Nuclear effects of Agni-V

The Advanced Systems Laboratory (ASL), Hyderabad, along with the other project in mission-mode, Advanced Technology Vehicle (the nuclear-powered ballistic missile-firing Arihant submarine, SSBN), are the two jewels in the Defence Research and Development Organisation (DRDO) crown. Under high-class chiefs R N Agarwal, Avinash Chander (recently promoted to head DRDO), and now G K Sekharan, ASL has rescued DRDO’s reputation, of course. But it has, with the second launch of the Agni-V intermediate range ballistic missile on September 16, also saved the credibility of India’s strategic deterrent with thermonuclear pretensions from being completely eroded.

But, first, why is India’s claim to thermonuclear status mere pretence? Well, because, Dr R Chidambaram, the one-time chairman of the Atomic Energy Commission and, for the last decade, adviser on science and technology to the PM, despite being a scientist doesn’t believe in collecting empirical data! Along with strategic enclave stalwarts like the late K Subrahmanyam and the school of thought the latter spawned, he urged the Narasimha Rao government in the mid-90s, for instance, to sign the Comprehensive Test Ban Treaty, arguing that the data collected from the single 1974 8-12 kiloton (KT) nuclear test was quite enough for the country to have an adequate deterrent and that India need never test again.

After the BJP government ordered the 1998 Shakti-series of nuclear tests anyway, and consistent with his previous advocacy, Chidambaram averred that the obvious malfunctioning of the thermonuclear weapon design tested in 1998 notwithstanding, India can rectify the flawed design and even update the weapons inventory by simply using computer simulation. By this standard, the Indian Air Force ought to operate combat aircraft entirely computer designed but never test-flown, and the army to induct an artillery piece that came out of a computer-assisted design shop but not test-fired. His unexplained and incomprehensible antipathy to nuclear testing has made a mockery of the country’s strategic wherewithal. On this issue, however, it is difficult to know where Chidambaram’s counsel ends and prime minister Manmohan Singh’s inclination to stick with the “no testing” central predicate of the nuclear deal with the US, begins.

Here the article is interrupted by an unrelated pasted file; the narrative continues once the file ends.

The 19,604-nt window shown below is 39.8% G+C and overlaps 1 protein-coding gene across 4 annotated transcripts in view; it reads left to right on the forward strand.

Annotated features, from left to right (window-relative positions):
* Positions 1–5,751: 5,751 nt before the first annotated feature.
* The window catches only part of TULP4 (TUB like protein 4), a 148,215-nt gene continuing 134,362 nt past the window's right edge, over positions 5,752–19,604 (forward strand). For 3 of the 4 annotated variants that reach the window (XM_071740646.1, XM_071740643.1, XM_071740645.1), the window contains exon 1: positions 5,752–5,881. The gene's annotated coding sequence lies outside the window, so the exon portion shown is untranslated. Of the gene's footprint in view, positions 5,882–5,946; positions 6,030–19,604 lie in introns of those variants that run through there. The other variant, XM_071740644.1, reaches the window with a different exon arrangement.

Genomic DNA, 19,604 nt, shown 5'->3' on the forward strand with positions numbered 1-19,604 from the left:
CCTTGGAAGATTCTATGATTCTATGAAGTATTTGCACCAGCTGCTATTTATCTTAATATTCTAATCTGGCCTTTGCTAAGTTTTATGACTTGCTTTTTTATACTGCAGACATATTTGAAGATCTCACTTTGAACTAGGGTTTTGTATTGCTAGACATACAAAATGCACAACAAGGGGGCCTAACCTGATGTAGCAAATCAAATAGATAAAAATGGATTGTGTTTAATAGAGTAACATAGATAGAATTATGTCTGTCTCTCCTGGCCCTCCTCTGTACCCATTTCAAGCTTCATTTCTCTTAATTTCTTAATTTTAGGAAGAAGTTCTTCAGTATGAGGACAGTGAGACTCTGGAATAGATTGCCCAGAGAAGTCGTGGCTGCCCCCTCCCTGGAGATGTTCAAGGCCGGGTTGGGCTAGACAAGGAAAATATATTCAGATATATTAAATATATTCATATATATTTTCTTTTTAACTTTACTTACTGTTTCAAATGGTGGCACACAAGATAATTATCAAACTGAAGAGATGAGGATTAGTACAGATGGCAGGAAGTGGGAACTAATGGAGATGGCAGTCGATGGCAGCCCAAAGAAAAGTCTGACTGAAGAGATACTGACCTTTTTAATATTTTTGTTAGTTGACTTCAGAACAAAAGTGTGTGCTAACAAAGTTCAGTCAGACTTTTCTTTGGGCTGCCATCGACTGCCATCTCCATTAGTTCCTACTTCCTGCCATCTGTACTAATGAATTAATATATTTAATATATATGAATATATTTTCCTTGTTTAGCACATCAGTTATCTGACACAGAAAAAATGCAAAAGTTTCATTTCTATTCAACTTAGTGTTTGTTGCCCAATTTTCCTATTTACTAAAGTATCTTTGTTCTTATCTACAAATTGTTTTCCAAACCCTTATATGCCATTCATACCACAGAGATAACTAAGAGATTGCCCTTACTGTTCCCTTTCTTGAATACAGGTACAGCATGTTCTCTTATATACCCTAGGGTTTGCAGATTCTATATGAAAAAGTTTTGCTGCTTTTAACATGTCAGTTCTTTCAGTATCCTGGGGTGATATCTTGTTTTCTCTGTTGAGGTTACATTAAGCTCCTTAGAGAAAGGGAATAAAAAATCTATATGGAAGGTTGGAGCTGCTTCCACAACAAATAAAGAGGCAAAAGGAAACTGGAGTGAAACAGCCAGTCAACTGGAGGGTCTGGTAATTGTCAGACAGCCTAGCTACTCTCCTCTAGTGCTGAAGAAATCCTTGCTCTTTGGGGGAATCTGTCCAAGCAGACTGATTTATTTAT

Consider this: China has conducted over 80 tests to India’s six tests in all. It has advanced technology such as inertial confinement fusion (to replicate thermonuclear explosions in miniature) and a Dual-Axis Radiographic Hydrodynamic Testing facility (to simulate and study the implosion of an atom bomb triggering the combustion of the thermonuclear fuel), which India lacks. Chinese computing speeds will reach some 100 petaflops (million-billion functions per second) by 2015 while Indian super computers at present are at the 250 terraflop (trillion functions per second) level. With all these advantages, China has embarked on a new round of nuclear arsenal modernisation and US weapons designers have warned that without new tests the performance of American nuclear arms cannot be guaranteed. New Delhi, in contrast, has all but sworn off nuclear testing, whence its boast of the Indian deterrent featuring high-yield thermonuclear weapons in the 125KT-275KT categories risks an enemy calling India’s bluff and borders on foolhardiness. So, that’s the problem: An Indian 275KT fusion bomb may, by fluke, reach the full yield or, as is more likely, produce yields anywhere between the high figure and the fission trigger level of 20KT! It’s this appalling uncertainty about the effects of the Indian thermonuclear weapons that’s created a real operational dilemma for the Strategic Forces Command.